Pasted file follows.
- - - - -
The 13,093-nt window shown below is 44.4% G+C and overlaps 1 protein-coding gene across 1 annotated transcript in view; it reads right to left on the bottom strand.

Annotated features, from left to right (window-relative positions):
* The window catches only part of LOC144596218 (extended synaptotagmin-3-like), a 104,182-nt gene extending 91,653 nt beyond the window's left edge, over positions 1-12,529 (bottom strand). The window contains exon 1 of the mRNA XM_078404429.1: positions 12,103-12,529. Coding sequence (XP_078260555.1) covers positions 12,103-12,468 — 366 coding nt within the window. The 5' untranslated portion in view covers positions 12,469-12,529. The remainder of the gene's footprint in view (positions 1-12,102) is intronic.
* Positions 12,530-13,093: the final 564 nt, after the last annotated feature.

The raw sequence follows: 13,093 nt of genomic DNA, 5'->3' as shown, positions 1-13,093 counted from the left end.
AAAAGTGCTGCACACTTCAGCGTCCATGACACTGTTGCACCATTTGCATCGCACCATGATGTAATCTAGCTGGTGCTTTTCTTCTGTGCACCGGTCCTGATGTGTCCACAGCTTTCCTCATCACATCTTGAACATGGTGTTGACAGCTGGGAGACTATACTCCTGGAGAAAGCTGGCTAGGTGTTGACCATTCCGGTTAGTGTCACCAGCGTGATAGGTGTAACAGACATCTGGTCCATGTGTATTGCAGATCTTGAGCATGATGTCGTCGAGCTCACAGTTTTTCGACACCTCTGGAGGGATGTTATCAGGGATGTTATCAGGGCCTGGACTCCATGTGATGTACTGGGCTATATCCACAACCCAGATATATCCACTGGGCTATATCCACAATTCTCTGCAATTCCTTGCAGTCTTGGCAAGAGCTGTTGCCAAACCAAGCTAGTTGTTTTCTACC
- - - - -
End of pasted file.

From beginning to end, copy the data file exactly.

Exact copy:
The 13,093-nt window shown below is 44.4% G+C and overlaps 1 protein-coding gene across 1 annotated transcript in view; it reads right to left on the bottom strand.

Annotated features, from left to right (window-relative positions):
* The window catches only part of LOC144596218 (extended synaptotagmin-3-like), a 104,182-nt gene extending 91,653 nt beyond the window's left edge, over positions 1-12,529 (bottom strand). The window contains exon 1 of the mRNA XM_078404429.1: positions 12,103-12,529. Coding sequence (XP_078260555.1) covers positions 12,103-12,468 — 366 coding nt within the window. The 5' untranslated portion in view covers positions 12,469-12,529. The remainder of the gene's footprint in view (positions 1-12,102) is intronic.
* Positions 12,530-13,093: the final 564 nt, after the last annotated feature.

The raw sequence follows: 13,093 nt of genomic DNA, 5'->3' as shown, positions 1-13,093 counted from the left end.
AAAAGTGCTGCACACTTCAGCGTCCATGACACTGTTGCACCATTTGCATCGCACCATGATGTAATCTAGCTGGTGCTTTTCTTCTGTGCACCGGTCCTGATGTGTCCACAGCTTTCCTCATCACATCTTGAACATGGTGTTGACAGCTGGGAGACTATACTCCTGGAGAAAGCTGGCTAGGTGTTGACCATTCCGGTTAGTGTCACCAGCGTGATAGGTGTAACAGACATCTGGTCCATGTGTATTGCAGATCTTGAGCATGATGTCGTCGAGCTCACAGTTTTTCGACACCTCTGGAGGGATGTTATCAGGGATGTTATCAGGGCCTGGACTCCATGTGATGTACTGGGCTATATCCACAACCCAGATATATCCACTGGGCTATATCCACAATTCTCTGCAATTCCTTGCAGTCTTGGCAAGAGCTGTTGCCAAACCAAGCTAGTTGTTTTCTACC